YOU ARE HERE: LAT HomeCollections


Looking for a businessman to fix things? 'I'm that guy'

January 29, 2008|Seema Mehta | Times Staff Writer

PANAMA CITY, FLA. — As Republican presidential hopeful Mitt Romney has crisscrossed Florida trying to sway voters, he has promoted his business skills as vital to fixing the nation's economy.

"We need to have a president who's actually had a job in the private sector to make sure the economy stays strong," he told hundreds of cheering supporters Monday in an airy airport hangar in this Panhandle beach community. "I'm that guy."

Romney says his experience from 25 years as a businessman, three years running the Olympics and four years as Massachusetts governor surpasses the credentials of candidates who have spent their careers in Washington -- a swipe at rival John McCain, the senator from Arizona.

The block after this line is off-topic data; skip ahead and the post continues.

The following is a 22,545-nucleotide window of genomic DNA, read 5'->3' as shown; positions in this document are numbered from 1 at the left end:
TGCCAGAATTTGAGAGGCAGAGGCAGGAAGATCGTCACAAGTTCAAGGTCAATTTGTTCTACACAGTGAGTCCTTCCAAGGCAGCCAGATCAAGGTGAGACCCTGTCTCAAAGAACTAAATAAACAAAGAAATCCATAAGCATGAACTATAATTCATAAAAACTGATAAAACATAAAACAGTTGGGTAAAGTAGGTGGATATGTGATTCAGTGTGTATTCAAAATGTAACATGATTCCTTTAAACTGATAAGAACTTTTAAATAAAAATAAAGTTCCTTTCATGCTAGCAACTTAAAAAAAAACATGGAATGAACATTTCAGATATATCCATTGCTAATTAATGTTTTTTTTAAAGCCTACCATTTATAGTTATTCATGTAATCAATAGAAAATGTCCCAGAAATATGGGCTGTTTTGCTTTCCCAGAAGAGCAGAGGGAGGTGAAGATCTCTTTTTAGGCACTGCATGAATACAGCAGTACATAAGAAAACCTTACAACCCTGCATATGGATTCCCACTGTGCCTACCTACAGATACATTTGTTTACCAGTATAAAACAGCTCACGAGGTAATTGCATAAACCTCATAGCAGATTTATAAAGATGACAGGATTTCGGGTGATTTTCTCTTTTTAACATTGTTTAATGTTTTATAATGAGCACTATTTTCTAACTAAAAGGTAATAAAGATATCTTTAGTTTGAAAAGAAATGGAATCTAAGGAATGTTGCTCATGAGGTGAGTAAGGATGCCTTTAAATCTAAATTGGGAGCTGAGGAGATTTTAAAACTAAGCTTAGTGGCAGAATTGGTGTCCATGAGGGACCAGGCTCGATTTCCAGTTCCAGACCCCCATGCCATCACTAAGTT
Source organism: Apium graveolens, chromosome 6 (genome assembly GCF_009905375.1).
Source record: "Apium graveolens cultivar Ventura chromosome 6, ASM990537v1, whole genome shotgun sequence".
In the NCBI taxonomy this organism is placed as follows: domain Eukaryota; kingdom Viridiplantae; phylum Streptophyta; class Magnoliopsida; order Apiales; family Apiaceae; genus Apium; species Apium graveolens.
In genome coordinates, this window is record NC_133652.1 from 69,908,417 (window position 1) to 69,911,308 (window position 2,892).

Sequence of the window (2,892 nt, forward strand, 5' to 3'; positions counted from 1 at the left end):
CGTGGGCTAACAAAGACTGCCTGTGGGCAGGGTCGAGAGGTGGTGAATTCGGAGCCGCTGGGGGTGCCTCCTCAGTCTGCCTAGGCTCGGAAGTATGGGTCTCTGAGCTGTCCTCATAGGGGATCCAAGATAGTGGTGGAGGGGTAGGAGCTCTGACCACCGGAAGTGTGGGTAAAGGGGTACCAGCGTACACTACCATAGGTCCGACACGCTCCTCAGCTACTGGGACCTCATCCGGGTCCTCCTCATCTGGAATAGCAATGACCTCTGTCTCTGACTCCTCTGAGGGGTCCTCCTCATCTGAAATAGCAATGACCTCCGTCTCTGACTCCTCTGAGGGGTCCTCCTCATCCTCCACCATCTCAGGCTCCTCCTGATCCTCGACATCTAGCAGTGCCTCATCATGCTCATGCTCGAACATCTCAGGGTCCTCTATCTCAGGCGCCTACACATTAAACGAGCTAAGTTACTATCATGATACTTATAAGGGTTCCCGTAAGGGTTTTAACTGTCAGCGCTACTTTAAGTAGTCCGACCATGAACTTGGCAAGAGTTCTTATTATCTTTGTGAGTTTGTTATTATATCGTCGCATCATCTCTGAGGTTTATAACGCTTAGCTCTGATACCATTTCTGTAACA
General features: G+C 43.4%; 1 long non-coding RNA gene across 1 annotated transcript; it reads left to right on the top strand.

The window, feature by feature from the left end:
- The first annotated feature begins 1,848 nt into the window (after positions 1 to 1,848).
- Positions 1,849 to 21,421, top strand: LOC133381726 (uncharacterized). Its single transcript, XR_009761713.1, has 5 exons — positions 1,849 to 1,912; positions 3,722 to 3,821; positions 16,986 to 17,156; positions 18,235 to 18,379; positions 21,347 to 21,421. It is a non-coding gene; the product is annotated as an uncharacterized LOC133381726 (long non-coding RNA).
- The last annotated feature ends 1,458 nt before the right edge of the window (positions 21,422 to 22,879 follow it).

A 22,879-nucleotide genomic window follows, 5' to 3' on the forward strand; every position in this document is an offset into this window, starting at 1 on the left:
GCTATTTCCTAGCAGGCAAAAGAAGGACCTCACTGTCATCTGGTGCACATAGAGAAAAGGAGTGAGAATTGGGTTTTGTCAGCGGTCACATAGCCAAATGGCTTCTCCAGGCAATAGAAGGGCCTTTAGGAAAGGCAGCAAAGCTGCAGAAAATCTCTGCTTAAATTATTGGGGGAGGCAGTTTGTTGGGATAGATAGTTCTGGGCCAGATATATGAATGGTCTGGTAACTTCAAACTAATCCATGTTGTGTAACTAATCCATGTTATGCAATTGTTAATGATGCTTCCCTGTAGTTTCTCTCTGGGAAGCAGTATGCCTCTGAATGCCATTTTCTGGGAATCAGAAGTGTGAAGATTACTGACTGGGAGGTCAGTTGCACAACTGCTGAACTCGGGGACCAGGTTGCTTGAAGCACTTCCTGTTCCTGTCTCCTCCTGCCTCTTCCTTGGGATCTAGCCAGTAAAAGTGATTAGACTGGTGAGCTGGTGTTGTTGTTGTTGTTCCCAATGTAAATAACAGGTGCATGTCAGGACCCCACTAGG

In recent days, the two GOP candidates have intensified their attacks on each other. Romney has painted McCain as economically naive and called his legislative record "liberal."

McCain has likened Romney to the Democratic candidates who want to set a timetable to withdraw U.S. troops from Iraq. Romney has called these remarks "dishonest" and "desperate."

Romney, who can come off as almost robotic because of his storybook family and perfectly coiffed hair, appears to be trying to loosen his image.

The health-conscious Romney stopped at a KFC over the weekend and ordered fried chicken and several sides -- though he carefully peeled the oily skin off the chicken before taking a bite. And at one event in a Cuban American neighborhood, he exchanged his trademark staid button-down shirt for a loose white guayabera.

Romney's message resonated with voter Sheri Frickey, whose husband has spent 18 months in Iraq with the Air Force. Frickey, 29, walked into a rally in Lutz on Saturday torn between Romney's business acumen and McCain's military credentials.

Cradling her 10-week-old daughter, Amadea, Frickey said, "I absolutely loved what he had to say about the economy, and about what he's going to do to strengthen the economy, for her future."

Los Angeles Times Articles